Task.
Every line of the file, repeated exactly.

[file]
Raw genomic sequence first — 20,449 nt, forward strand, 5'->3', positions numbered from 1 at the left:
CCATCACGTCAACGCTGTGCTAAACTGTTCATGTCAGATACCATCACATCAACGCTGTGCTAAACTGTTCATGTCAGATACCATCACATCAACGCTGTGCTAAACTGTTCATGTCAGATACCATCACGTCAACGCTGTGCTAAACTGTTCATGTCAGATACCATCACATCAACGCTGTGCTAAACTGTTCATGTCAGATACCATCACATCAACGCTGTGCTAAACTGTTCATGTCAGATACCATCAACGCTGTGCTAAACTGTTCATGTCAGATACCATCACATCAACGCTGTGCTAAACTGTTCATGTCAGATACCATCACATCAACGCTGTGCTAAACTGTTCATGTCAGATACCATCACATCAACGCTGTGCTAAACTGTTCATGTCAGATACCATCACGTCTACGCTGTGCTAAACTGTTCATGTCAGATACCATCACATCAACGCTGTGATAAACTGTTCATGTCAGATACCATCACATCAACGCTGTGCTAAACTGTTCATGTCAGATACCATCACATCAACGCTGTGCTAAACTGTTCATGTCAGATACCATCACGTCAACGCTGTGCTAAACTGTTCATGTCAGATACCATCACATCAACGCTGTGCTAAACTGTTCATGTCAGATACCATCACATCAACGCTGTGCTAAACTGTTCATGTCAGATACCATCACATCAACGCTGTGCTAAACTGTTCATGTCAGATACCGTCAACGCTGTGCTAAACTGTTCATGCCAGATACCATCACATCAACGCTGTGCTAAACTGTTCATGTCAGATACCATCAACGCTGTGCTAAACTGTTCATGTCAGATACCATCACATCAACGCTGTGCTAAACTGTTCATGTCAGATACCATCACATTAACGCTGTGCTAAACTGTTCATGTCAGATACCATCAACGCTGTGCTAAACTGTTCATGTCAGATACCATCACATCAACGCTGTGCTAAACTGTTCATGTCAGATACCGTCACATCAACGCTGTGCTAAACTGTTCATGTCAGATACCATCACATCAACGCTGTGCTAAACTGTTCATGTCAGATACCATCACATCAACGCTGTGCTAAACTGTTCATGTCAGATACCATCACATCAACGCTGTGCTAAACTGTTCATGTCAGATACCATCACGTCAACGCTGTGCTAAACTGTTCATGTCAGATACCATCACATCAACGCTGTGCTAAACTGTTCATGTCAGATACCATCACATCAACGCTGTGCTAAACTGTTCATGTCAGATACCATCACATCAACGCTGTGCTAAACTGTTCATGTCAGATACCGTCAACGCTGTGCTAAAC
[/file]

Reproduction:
Raw genomic sequence first — 20,449 nt, forward strand, 5'->3', positions numbered from 1 at the left:
CCATCACGTCAACGCTGTGCTAAACTGTTCATGTCAGATACCATCACATCAACGCTGTGCTAAACTGTTCATGTCAGATACCATCACATCAACGCTGTGCTAAACTGTTCATGTCAGATACCATCACGTCAACGCTGTGCTAAACTGTTCATGTCAGATACCATCACATCAACGCTGTGCTAAACTGTTCATGTCAGATACCATCACATCAACGCTGTGCTAAACTGTTCATGTCAGATACCATCAACGCTGTGCTAAACTGTTCATGTCAGATACCATCACATCAACGCTGTGCTAAACTGTTCATGTCAGATACCATCACATCAACGCTGTGCTAAACTGTTCATGTCAGATACCATCACATCAACGCTGTGCTAAACTGTTCATGTCAGATACCATCACGTCTACGCTGTGCTAAACTGTTCATGTCAGATACCATCACATCAACGCTGTGATAAACTGTTCATGTCAGATACCATCACATCAACGCTGTGCTAAACTGTTCATGTCAGATACCATCACATCAACGCTGTGCTAAACTGTTCATGTCAGATACCATCACGTCAACGCTGTGCTAAACTGTTCATGTCAGATACCATCACATCAACGCTGTGCTAAACTGTTCATGTCAGATACCATCACATCAACGCTGTGCTAAACTGTTCATGTCAGATACCATCACATCAACGCTGTGCTAAACTGTTCATGTCAGATACCGTCAACGCTGTGCTAAACTGTTCATGCCAGATACCATCACATCAACGCTGTGCTAAACTGTTCATGTCAGATACCATCAACGCTGTGCTAAACTGTTCATGTCAGATACCATCACATCAACGCTGTGCTAAACTGTTCATGTCAGATACCATCACATTAACGCTGTGCTAAACTGTTCATGTCAGATACCATCAACGCTGTGCTAAACTGTTCATGTCAGATACCATCACATCAACGCTGTGCTAAACTGTTCATGTCAGATACCGTCACATCAACGCTGTGCTAAACTGTTCATGTCAGATACCATCACATCAACGCTGTGCTAAACTGTTCATGTCAGATACCATCACATCAACGCTGTGCTAAACTGTTCATGTCAGATACCATCACATCAACGCTGTGCTAAACTGTTCATGTCAGATACCATCACGTCAACGCTGTGCTAAACTGTTCATGTCAGATACCATCACATCAACGCTGTGCTAAACTGTTCATGTCAGATACCATCACATCAACGCTGTGCTAAACTGTTCATGTCAGATACCATCACATCAACGCTGTGCTAAACTGTTCATGTCAGATACCGTCAACGCTGTGCTAAAC